I am very glad for the responses to my last post, and I can appreciate where everyone is coming from.
But I want to add some more things to chew on, as I'm curious what the responses will be to them:
1. Are people taking into consideration the sheer volume of submissions agents receive now, in comparison to when agents first started? Our agency receives up to 150-200 per DAY via email; four years ago, paper only, my old agency received up to 100 per WEEK.
2. Are people also taking into consideration that agents are paid on commission? Which means that to answer all those submissions, roughly 1,000-1,400 per week, is unpaid time?
3. AND, that of those 1,400 submissions...almost half aren't even things we'd represent, i.e., things sent without reading our guidelines and interests?
I know how much time I spend per week answering unsolicited queries - about 5 hours, and personally, I don't mind. I'm a younger agent; I have the time to do it, and I believe in our agency's policy to do it. But...does everybody?
4. Many agents are working two, if not THREE jobs, to be able to keep agenting - because commission takes a few years to start paying any bills. We work 24 hours a day - no joke. Reading, reading, reading at night - pitching, editing, negotiating, taking calls back and forth, smoothing bumps and feathers and possibly even stuffing a Happy Meal or two during the day.
Some agents just may not HAVE that extra 5 hours. Doesn't seem like much, I know...except, keep in mind that that is the time spent ANSWERING only - not including all the reading. Life as an agent isn't really all that glamorous. It's full of rejection, stress, and lack of sleep.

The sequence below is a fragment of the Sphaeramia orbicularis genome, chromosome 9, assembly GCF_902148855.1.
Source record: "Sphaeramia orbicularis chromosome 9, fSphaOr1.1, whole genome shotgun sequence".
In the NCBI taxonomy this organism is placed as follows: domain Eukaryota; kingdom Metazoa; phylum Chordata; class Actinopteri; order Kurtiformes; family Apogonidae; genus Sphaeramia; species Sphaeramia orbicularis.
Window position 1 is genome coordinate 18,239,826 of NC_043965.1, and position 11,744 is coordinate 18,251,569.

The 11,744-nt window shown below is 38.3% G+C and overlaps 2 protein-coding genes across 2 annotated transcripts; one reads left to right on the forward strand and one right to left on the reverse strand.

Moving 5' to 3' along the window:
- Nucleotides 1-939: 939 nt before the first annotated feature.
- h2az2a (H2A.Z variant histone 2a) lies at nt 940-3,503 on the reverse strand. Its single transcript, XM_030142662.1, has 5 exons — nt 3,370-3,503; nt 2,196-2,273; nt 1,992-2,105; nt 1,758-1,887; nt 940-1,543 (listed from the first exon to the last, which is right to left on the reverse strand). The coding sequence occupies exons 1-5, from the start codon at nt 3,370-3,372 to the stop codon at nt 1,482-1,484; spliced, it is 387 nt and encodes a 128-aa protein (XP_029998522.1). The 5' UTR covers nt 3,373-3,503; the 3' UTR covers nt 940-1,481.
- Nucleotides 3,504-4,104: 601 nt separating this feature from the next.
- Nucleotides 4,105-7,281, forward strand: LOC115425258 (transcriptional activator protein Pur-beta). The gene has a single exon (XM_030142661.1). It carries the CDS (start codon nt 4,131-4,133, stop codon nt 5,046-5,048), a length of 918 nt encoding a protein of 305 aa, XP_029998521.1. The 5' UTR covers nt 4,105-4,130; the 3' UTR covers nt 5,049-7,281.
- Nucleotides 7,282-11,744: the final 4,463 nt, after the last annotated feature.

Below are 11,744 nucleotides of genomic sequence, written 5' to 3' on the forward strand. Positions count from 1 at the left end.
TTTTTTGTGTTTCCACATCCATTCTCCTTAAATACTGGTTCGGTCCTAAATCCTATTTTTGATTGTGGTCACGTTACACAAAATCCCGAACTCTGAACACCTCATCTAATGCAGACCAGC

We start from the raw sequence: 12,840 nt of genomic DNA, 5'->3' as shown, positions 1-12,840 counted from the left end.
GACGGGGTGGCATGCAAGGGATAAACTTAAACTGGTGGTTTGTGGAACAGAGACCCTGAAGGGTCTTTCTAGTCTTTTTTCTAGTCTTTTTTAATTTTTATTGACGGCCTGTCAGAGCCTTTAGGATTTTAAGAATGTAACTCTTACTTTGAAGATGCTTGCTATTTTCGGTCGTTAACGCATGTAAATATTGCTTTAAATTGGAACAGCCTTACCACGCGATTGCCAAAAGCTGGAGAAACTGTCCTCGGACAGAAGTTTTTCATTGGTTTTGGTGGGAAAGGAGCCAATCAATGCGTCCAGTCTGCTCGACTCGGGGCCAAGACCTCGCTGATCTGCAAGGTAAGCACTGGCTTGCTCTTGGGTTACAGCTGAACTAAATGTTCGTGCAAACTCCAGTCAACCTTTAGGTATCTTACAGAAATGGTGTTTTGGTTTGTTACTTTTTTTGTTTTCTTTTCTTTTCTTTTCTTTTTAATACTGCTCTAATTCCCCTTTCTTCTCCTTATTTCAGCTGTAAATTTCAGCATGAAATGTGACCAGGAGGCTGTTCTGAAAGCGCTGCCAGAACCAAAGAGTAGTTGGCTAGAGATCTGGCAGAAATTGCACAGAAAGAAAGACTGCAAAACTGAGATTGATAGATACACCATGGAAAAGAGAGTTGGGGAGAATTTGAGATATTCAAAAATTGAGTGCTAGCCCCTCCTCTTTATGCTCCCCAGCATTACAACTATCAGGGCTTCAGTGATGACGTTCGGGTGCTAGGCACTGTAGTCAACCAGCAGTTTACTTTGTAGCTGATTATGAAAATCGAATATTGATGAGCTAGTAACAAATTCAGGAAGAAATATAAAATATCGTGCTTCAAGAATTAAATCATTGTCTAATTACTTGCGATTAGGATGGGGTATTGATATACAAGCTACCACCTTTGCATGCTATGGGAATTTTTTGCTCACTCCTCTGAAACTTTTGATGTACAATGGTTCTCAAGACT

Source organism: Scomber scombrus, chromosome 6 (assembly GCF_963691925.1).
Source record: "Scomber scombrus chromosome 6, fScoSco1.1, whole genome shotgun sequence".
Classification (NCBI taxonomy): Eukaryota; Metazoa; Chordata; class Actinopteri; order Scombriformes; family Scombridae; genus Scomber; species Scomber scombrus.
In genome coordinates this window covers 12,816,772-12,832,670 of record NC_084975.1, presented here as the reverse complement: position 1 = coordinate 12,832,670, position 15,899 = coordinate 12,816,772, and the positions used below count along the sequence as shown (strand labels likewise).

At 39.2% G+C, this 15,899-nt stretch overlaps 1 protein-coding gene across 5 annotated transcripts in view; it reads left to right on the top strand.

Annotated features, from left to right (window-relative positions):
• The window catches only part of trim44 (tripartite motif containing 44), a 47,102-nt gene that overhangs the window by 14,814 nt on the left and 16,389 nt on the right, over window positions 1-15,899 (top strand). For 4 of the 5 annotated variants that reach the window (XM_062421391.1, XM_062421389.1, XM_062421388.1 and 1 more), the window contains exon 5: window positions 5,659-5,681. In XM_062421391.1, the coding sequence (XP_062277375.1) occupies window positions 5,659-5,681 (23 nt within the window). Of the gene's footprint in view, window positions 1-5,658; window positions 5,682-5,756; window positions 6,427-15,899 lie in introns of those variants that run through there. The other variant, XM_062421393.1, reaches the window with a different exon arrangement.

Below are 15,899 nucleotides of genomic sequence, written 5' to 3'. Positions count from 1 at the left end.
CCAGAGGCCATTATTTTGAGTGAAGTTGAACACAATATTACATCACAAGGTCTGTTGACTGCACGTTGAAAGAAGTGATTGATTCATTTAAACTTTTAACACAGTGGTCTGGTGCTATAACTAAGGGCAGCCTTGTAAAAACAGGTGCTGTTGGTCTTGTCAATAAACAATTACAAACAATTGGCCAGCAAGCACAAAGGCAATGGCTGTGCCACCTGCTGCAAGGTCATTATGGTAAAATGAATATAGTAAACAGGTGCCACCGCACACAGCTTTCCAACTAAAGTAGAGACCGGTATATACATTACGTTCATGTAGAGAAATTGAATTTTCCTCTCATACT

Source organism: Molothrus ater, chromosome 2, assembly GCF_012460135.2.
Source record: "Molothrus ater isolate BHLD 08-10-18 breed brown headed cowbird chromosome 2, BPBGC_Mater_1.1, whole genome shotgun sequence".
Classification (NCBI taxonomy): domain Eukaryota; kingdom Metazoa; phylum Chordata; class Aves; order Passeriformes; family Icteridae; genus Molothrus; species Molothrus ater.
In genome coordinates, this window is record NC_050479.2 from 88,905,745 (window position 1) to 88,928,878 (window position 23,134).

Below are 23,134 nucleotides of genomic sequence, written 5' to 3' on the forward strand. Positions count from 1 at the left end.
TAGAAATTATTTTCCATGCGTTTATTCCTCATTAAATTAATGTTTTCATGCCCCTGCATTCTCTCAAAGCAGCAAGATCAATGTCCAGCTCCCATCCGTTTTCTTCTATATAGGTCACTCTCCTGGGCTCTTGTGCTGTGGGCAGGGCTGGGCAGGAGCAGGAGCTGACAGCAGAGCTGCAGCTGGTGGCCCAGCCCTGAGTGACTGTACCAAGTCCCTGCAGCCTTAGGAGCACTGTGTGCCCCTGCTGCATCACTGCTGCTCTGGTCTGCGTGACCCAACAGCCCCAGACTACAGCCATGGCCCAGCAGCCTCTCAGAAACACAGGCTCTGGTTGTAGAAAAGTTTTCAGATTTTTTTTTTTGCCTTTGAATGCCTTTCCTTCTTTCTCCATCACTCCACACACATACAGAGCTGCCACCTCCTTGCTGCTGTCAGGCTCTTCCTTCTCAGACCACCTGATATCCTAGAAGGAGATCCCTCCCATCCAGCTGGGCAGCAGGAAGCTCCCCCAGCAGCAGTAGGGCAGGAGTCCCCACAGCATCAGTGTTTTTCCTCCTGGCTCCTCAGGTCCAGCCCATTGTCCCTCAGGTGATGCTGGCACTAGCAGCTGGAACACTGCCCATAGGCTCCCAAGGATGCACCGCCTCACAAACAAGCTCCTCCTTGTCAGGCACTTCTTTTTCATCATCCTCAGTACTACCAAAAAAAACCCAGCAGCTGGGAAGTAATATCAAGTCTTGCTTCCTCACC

But...I posted this, and my last post, because I'm honestly curious to know the responses to these things (and I should add: I'm directly debating the no response=no policy to unsolicited submissions; I do think requested submissions deserve a response).
Do any of these points justify the action? At least make it more understandable? Enough not to throw insults, at least, while entering the debate?
And, whether they do or not: IS there a happy medium to be made...or is there just no pleasing everybody? (Because trust me, even though we respond, THAT is not even enough for some people).
Like I said before: I'm an agent. I'm biased. I'm going to defend the agent side. None of this will change our current policy at the Bradford Agency; this is all on me, not representative of my agency or employer at all.
The reason I'm still prodding this snarling beast of an argument is the same reason I blog: to provide more dimension to this side of the fence. And if I'm going to do that, only fair to open up the floor for others to provide more dimension for me as well.